Facebook. The conquering titan of social media. It towers above the Internet, eclipsing all competition and slowly- but inexorably, gobbling Google up. The Facebook IPO is expected to break $100 billion. There appears to be no stopping Mark Zuckerberg's juggernaut.
And yet, there are chinks in Facebook's armor. Cracks that are starting to spread, and threaten to compromise the site entirely.
Facebook is afraid of Google. They hired a PR firm to slander their rival, secretly. That is not the well-measured, confident move of a company on top of the world. It's a desperate move to cause a rapid reversal in Google's fortunes. So why would Facebook risk their public image just to screw with a competitor they're already 'beating'?
Because Facebook is trapped in a bubble and they're racing to get out before it pops. Much of the Social Network's assumed value rests on its perceived potential as a commercial platform. The profitability of games from Zynga and the like have lead many to suspect that Facebook will be equally profitable for e-commerce. In fact, there is little evidence to support this belief.
Crowd promotion company Zuupy recently put up a blog post announcing the rationale behind using Facebook as the core of their service. Zuupy originally offered coupon deals that went 'live' after a certain number of likes were received. The service was based around Facebook for 6 months, and has now decided to 'downgrade' the social network to an independent add-on to their business.
They gave three reasons for why. First, Facebook's API changes too frequently to be worth focusing around. Second, Zuupy believes that Facebook is "overhyped". Many of their "600 million" accounts are not regular users and even more aren't comfortable trusting it with any data behind a little bit of social information. The third reason for Zuupy's pull-out is the most telling of all: they believe the platform is too social to really make money.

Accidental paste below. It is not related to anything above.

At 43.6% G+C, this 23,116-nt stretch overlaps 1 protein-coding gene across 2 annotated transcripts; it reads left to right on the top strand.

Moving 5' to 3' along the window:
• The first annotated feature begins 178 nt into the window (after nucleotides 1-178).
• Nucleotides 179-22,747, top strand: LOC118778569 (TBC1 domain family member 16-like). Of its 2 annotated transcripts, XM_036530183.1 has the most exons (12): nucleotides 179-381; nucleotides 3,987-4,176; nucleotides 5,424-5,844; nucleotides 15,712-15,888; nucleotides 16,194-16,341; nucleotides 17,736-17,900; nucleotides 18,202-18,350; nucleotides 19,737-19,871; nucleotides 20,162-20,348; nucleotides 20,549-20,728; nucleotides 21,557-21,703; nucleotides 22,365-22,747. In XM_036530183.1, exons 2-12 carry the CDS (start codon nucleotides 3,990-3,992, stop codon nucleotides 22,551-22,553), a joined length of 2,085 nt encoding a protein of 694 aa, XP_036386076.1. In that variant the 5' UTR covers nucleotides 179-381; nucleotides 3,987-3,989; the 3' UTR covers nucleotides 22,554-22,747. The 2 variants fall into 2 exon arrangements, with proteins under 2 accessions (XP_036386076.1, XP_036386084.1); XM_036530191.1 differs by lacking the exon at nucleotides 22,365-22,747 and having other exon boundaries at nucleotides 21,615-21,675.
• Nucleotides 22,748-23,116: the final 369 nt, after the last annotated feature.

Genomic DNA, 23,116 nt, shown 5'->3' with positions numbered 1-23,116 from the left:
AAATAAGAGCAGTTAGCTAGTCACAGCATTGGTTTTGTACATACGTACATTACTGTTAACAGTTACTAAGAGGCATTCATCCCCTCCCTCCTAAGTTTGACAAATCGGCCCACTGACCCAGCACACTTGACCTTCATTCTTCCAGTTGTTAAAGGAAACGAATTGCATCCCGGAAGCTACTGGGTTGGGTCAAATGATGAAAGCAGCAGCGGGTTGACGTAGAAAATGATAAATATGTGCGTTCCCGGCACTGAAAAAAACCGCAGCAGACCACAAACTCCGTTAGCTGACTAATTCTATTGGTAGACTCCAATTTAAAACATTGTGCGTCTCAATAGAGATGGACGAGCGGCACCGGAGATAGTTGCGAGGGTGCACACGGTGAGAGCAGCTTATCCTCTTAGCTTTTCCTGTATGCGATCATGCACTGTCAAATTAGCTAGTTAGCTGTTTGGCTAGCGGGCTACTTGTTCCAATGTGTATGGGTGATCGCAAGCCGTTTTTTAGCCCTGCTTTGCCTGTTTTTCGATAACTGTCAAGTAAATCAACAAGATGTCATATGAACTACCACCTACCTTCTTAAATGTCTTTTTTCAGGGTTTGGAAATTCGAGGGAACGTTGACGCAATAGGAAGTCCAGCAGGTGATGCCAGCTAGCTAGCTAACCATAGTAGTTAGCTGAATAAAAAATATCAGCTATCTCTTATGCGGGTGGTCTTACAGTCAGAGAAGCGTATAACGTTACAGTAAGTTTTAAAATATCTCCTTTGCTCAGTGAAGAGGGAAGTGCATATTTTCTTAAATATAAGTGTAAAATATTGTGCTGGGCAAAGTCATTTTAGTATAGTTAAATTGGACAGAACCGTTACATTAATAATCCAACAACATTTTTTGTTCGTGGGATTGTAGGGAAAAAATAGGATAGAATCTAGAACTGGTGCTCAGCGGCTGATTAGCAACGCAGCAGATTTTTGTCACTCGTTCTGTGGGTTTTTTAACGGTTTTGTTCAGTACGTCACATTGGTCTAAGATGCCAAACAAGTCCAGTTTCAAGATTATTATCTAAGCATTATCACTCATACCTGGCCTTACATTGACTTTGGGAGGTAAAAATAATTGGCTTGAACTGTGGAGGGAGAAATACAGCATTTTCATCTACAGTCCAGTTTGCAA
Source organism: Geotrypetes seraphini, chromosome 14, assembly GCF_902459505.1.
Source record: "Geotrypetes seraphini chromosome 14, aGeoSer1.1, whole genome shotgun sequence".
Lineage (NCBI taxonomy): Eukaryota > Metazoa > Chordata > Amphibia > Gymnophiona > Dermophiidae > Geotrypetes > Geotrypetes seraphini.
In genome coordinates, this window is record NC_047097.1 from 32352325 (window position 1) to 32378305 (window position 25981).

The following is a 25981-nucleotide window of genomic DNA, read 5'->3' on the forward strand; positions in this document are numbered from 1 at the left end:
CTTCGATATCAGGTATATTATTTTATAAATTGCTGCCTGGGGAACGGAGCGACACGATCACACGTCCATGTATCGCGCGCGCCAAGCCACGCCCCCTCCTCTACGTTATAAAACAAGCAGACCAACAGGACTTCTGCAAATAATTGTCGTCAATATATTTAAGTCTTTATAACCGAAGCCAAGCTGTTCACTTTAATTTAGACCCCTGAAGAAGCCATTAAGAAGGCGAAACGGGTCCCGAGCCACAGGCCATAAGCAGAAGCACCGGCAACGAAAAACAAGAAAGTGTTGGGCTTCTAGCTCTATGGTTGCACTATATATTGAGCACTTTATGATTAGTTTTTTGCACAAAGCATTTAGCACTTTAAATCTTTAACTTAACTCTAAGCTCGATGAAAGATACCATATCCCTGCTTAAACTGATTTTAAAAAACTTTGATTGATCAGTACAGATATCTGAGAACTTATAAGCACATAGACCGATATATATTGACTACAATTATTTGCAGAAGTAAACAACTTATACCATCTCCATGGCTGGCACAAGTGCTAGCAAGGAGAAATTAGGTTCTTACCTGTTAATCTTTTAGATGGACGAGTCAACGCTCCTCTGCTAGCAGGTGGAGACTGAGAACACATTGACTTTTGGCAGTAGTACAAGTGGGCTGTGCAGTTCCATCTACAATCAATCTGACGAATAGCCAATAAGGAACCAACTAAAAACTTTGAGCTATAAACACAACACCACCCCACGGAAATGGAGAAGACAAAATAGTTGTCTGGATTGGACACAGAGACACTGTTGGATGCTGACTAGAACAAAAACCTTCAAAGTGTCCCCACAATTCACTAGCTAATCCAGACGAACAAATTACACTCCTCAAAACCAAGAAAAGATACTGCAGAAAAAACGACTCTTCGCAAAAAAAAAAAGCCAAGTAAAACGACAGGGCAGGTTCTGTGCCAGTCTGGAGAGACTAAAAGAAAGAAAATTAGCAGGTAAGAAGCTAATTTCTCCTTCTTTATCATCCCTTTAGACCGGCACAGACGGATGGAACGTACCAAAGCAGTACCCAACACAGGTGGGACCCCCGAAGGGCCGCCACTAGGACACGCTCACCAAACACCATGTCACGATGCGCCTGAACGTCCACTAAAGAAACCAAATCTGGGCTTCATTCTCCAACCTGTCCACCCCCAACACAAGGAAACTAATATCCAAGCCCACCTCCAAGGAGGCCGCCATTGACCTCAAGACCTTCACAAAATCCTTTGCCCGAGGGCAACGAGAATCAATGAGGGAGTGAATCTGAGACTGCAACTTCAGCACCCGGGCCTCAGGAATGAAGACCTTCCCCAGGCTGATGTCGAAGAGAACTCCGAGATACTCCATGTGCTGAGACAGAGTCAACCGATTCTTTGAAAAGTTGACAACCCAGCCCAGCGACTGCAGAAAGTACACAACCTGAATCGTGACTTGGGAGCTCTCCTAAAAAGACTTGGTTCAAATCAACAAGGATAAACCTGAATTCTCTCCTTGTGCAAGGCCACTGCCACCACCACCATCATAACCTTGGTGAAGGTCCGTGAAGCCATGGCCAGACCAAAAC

Facebook is the world's most popular 'social' product. And people are happy to do 'social' things there. But they have so-far shown a reticence to make real transactions through the site. Doubt about Facebook's ability to drive e-commerce has even popped up in a Forrester research report.
"In spite of the fact that hundreds of millions of people around the world have Facebook accounts, the ability of the social network to drive revenue for eCommerce businesses continues to remain elusive. eBusiness professionals in retail collectively report little direct or indirect benefit from Facebook, and social networks overall trail far behind other customer acquisition and retention tactics like paid search and email in generating a return on investment."- Sucharita Mulpuru of Forrester.
Facebook does a good job of driving commerce in the context of a loyalty program, or in publishing and gaming and the like. But once we make the step up from microtransactions, consumers just aren't interested in buying through Facebook. This is confirmed in a recent Booze & Allen report which showed that 73% of online buyers will not buy through a social networking site.
This doesn't mean that Facebook can't make money. It's proven very successful at driving certain transactions. And it has enormous value to advertisers, especially in its capacity as a data collection service. But the industry expects more of the social network than it can possibly deliver. Facebook appears to be trapped inside a $100 billion bubble that is bound to burst as the extent of its limitations hits home.